London Monuments

They’re the images on your bucket list when you come to London, the awe inspiring impressive structures that make the Capital truly great, the solid towering relics from the London’s historic past still standing in London’s present.  London is packed full of the most amazing monuments!

Here’s a short list of London Duck Tours most marvellous monuments! We do recommend getting your camera out and snapping these lifelike statues, amazing arches and classical columns if you’re in the vicinity for some perfect picture postcard memories of your trip to London.

Nelson’s Column

The massive 169ft 51m tall monument is a tribute to Admiral Horatio Nelson, who died in 1805 at the Battle of Trafalgar.  Nelson’s Column was constructed after his death between 1840-1843 and was designed by William Railton.

The ground level pedestal area features four relief panels cast entirely of captured French guns. They show key scenes from Nelson’s life – The Battle of Copenhagen, The Battle of the Nile, The Battle of Cape St Vincent and, of course, the Battle of Trafalgar.

Marble Arch

For those of you that might have seen the TV dramatisation of the life of Queen Victoria, this early 19th Century three-bayed arch might look strangely familiar. This marble-clad triumphal arch was designed by Sir John Nash in 1827 as the official state entrance to Buckingham Palace.

It’s glory days were fleeting however, and it was relocated just 24 years later to Park Lane, and, less fortunately, since the early 1960s it’s been located on a busy traffic island near the top end of Hyde Park at the west end of Oxford Street.  Worth a look if you’re near Selfridges though – imagine how many times Queen Victoria gazed upon this elegant archway!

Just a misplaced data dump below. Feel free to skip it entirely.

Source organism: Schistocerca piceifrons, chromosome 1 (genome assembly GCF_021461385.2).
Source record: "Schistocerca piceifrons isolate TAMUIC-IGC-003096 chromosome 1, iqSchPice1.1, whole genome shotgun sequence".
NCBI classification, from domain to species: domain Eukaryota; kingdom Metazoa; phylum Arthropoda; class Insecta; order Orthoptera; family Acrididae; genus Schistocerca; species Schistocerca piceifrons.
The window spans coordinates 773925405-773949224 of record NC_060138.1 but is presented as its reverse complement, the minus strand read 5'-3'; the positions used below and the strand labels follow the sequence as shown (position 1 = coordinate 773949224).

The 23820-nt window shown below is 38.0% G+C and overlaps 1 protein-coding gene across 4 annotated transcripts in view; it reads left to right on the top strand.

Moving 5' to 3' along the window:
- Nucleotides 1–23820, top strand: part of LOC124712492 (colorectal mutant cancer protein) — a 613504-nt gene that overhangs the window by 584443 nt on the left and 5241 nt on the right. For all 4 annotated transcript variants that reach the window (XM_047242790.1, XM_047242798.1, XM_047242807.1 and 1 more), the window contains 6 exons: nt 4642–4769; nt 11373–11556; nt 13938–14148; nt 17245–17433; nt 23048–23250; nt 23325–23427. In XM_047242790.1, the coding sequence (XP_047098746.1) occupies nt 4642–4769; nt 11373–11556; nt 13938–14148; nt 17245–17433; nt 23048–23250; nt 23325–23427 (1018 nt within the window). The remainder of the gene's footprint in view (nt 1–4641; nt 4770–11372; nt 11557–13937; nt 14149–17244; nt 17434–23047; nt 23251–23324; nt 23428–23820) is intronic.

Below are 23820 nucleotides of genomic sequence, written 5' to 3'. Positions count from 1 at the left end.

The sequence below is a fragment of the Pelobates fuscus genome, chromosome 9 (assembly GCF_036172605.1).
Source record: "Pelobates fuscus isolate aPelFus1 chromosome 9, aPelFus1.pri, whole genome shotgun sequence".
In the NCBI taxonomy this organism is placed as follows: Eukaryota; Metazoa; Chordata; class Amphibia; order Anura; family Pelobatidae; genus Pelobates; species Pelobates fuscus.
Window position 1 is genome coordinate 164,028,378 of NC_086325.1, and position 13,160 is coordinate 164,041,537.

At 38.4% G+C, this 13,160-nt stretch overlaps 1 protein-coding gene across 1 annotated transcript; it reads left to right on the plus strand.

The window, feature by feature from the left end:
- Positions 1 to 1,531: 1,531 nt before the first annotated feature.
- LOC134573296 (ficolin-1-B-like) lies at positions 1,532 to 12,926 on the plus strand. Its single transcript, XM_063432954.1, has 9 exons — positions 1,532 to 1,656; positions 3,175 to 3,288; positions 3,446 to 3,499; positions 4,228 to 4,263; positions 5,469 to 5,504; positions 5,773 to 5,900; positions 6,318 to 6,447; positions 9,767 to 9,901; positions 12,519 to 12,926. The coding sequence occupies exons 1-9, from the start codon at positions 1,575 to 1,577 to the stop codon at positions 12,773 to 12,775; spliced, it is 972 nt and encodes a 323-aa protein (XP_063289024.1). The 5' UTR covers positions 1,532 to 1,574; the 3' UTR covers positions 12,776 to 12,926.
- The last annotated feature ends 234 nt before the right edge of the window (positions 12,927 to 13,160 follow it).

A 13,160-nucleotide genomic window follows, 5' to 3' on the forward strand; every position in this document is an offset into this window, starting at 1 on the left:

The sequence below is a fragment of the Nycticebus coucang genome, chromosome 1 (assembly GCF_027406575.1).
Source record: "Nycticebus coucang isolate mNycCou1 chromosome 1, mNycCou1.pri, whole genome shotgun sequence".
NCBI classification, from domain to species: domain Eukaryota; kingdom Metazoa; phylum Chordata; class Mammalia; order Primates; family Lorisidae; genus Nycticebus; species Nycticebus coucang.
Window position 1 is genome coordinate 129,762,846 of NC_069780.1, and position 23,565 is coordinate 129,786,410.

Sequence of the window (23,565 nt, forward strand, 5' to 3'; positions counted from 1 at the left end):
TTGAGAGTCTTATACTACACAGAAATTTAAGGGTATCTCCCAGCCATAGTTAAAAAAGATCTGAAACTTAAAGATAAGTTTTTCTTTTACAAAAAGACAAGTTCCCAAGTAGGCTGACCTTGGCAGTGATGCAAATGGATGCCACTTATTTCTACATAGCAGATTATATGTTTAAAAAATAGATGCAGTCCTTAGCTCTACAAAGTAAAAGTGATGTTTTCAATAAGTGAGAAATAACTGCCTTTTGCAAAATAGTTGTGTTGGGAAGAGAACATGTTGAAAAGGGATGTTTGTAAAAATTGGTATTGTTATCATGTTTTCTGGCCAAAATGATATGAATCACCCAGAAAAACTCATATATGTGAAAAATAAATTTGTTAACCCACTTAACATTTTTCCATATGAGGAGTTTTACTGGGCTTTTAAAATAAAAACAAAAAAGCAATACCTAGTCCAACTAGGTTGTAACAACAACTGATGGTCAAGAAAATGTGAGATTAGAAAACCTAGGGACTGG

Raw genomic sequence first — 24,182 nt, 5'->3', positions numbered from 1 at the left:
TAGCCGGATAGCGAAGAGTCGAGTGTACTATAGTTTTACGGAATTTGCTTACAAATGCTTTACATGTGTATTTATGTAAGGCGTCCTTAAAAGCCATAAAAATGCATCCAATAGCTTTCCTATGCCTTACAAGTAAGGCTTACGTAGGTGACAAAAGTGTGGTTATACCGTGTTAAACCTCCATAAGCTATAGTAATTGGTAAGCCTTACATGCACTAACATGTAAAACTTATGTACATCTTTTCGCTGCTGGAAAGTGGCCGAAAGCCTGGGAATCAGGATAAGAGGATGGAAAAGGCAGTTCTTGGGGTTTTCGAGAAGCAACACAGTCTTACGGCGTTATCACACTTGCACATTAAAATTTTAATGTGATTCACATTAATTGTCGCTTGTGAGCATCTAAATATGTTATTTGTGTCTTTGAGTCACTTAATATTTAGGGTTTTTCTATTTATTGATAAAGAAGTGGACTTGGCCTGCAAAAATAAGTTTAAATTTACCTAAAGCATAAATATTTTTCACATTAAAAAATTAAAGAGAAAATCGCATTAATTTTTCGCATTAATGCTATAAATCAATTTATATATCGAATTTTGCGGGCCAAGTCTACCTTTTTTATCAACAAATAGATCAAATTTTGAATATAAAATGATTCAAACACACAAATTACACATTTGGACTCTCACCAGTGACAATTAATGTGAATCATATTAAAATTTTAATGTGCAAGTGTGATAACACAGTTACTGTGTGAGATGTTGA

Wellington Arch

Originally named the “Green Park Arch” the Wellington Arch was planned as an imposing and triumphal gateway into London from the west, and would form an outer gateway to Constitution Hill.  The Wellington Arch is topped with the largest bronze sculpture in Europe, depicting the Angel of Peace descending onto the four horsed chariot of war, or Quadriga.

Set in the very centre of today’s royal quarter of London, visitors can tour three floors of exhibition space inside the arch, then take in the eye popping panoramic views of London’s Royal Parks and the Houses of Parliament from its top floor balconies.

Temple Bar Monument

Back in the 1200s the original Temple Bar was mentioned as the official entrance into the City of London, situated on the ancient and ceremonial pathways to the royal residences at the Tower of London and Palace of Westminster. It was the custom for the monarch to pause at the Temple Bar before passing through it, as a token of respect to the Lord Mayor of the City Of London.

The current Temple Bar was designed by Sir Christopher Wren and described by Charles Dickens in Bleak House, as “that leaden-headed old obstruction, appropriate ornament for the threshold of a leaden-headed old corporation”.

This graceful white archway now stands in Paternoster Square close by St Pauls Cathedral,  re-erected here in 2004 after spending decades in the grounds of a country estate called Theobalds Park In Hertfordshire.  It is now fully renovated and looking its 17th century best, and provides an excellent “frame” through which to photograph Wren’s Cathedral.

For more wonderful landmarks, world famous sights and marvelous monuments, do book a London Duck Tour today – you’d be quackers not to!